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CFPB Issues Report on “Buy Now, Pay Later”

Updated: Oct 18, 2022

Have you encountered the “Buy Now, Pay Later” (BNPL) option offered by companies like Klarna or Affirm while shopping online or through a mobile app? BNPL is a type of on-the-spot financing that is growing increasingly popular among consumers. This option allows you to purchase something immediately by agreeing to split the cost of your purchases (typically between $50 to $1,000) into four interest-free or almost interest-free payments. Like most financing options, missed BNPL payments are subject to late fees.

The BNPL industry grew rapidly during the pandemic. The CFPB details in a report on BNPL that there was a near tenfold increase in users from 2019 to 2021. Usage of BNPL financing was also heavily concentrated in apparel and beauty in 2019, accounting for 80.1% of the items spent on. Now, BNPL has branched out to industries as disparate as travel, pet care, groceries, and gas, and the combined account of apparel and beauty only accounted for 58.6% of payment installments in 2021.

The marketing of the BNPL makes it appear to be a zero-risk credit option. However, the CFPB has identified several areas of risk of consumer harm, including:

  • Inconsistent consumer protections: There is a lack of protections standardized for BNPL products, which are standard elsewhere in the consumer financial marketplace. These include a lack of standardized cost-of-credit disclosures, minimal dispute resolution rights, a forced opt-in to autopay, and companies that assess multiple late fees on the same missed payment. This makes BNPL financing differ from traditional installment loans.

  • Data harvesting and monetization: The BNPL business models have shifted towards proprietary app usage, allowing companies to build a valuable digital profile of each users' shopping behavior. The practice of harvesting and monetizing threatens consumers’ privacy, security, and autonomy. Ultimately, it may lead to a consolidation of market power for the firms with the largest volume of consumer data, which would reduce price competition, choice, and long-term innovation.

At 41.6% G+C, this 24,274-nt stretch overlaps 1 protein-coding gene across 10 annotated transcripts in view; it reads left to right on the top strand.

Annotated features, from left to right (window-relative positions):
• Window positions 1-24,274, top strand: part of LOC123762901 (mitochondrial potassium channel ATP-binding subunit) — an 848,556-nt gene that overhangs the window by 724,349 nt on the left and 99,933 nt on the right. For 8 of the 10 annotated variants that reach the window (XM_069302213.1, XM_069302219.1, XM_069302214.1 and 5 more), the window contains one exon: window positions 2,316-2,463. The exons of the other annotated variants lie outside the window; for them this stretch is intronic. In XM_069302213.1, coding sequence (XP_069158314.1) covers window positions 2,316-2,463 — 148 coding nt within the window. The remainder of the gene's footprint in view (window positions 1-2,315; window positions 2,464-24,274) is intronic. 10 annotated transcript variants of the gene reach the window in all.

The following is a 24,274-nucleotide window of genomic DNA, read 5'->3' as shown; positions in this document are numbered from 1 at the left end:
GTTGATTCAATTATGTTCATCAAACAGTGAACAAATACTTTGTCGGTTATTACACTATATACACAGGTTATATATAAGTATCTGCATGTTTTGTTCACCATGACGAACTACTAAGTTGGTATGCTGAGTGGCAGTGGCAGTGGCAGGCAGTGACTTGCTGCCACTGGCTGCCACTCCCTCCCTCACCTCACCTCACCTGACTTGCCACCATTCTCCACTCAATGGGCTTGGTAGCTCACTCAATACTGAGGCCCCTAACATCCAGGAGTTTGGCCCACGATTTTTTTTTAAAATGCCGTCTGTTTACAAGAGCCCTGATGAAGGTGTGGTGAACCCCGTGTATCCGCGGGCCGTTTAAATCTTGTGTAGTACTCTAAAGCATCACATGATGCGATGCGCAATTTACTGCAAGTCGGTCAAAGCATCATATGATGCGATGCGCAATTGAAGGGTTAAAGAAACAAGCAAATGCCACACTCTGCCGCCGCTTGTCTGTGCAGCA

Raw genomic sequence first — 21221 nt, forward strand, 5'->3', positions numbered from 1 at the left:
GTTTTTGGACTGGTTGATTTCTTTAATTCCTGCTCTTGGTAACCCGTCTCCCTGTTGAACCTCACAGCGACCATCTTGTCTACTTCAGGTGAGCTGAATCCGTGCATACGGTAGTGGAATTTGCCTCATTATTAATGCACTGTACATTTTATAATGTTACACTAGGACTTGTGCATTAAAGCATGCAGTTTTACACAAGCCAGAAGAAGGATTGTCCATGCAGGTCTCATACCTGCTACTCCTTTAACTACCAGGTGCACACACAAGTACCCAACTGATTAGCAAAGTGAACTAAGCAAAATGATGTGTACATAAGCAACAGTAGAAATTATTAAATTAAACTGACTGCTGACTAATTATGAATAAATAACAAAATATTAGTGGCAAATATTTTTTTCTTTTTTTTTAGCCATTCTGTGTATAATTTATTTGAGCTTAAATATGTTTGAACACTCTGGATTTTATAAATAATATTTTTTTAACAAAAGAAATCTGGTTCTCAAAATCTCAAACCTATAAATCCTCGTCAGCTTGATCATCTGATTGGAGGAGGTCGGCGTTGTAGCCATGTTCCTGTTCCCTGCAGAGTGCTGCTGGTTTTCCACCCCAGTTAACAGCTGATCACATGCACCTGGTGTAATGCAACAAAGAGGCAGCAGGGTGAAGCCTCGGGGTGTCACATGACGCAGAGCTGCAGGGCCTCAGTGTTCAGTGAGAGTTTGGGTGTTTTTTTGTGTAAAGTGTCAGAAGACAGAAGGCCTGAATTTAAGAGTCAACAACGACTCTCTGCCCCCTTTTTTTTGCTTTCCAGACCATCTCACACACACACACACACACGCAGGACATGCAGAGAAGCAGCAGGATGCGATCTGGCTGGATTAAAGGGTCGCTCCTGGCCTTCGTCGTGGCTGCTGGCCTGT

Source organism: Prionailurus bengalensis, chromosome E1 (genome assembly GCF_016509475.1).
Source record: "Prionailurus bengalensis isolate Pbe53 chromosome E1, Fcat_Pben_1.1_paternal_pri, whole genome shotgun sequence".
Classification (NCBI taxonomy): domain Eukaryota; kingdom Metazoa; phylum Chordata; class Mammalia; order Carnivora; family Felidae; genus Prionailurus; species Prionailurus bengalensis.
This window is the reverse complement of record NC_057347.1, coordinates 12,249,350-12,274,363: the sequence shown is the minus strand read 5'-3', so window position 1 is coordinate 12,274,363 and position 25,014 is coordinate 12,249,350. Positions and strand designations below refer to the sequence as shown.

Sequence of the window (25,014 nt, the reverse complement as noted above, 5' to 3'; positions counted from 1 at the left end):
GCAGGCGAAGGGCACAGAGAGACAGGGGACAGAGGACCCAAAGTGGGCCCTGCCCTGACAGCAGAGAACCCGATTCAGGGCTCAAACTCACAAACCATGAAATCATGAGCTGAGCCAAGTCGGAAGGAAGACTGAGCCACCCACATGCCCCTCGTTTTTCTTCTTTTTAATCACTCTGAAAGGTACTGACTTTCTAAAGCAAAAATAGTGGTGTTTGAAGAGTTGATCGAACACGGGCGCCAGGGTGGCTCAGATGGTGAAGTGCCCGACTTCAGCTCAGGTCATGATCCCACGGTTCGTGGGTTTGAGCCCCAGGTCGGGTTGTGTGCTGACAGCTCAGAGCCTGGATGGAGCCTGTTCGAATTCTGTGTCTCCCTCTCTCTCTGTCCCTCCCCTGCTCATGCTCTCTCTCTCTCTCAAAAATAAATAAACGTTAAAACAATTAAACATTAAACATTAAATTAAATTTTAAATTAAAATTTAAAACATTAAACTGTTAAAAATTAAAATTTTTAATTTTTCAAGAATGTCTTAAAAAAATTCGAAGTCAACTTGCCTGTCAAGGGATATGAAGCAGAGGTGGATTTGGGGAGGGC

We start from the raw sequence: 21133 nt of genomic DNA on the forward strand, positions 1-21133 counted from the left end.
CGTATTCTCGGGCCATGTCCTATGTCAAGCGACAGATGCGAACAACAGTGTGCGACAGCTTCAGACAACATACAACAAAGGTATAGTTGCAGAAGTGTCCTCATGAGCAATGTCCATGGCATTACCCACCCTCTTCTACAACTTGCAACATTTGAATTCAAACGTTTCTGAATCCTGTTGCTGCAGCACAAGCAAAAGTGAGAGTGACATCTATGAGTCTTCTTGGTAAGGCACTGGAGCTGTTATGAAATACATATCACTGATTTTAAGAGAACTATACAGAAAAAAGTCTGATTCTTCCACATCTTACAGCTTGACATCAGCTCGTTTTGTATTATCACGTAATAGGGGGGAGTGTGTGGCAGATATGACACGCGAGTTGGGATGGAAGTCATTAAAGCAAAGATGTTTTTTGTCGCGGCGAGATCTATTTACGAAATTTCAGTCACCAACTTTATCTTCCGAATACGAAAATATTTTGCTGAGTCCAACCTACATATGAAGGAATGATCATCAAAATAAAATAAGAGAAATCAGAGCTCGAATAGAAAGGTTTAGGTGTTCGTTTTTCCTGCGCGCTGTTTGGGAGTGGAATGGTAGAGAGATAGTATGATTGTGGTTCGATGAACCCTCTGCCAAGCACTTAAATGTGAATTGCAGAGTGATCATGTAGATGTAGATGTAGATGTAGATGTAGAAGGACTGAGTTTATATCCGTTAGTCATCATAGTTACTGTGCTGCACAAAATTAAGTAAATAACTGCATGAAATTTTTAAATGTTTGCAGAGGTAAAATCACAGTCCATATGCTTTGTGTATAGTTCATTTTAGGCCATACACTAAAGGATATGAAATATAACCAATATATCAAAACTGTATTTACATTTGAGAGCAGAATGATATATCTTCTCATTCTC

• Debt accumulation and overextension: BNPL is designed to encourage consumers to purchase more and borrow more. This means shoppers can easily take out several installments within a short time frame at multiple BNPL companies, and users' BNPL debts can affect other debts. Currently, BNPL companies do not furnish data to the major credit reporting companies. That means that both BNPL companies and other lenders are unaware of the borrower’s current liabilities when making a decision to originate new loans.

Like other providers of credit, BNPL providers are subject to some federal and state oversight. The CFPB is looking to identify potential interpretive guidance or rules to issue with the goal of ensuring that BNPL lenders adhere to many of the baseline protections that Congress has already established for credit cards. The agency will also identify data surveillance practices that BNPL lenders should seek to avoid. It is expected that the CFPB will try to further supervise non-depository covered persons, such as BNPL, because the business model relies on data collection and loans serve as close substitute for credit cards.

Consumers having an issue with a BNPL product or service, or any other consumer financial product or service can submit a complaint with the CFPB online or by calling  (855) 411-CFPB (2372).

What are your thoughts on BNPL? Join the conversation by contacting Firstline at (831) 325-3369 or


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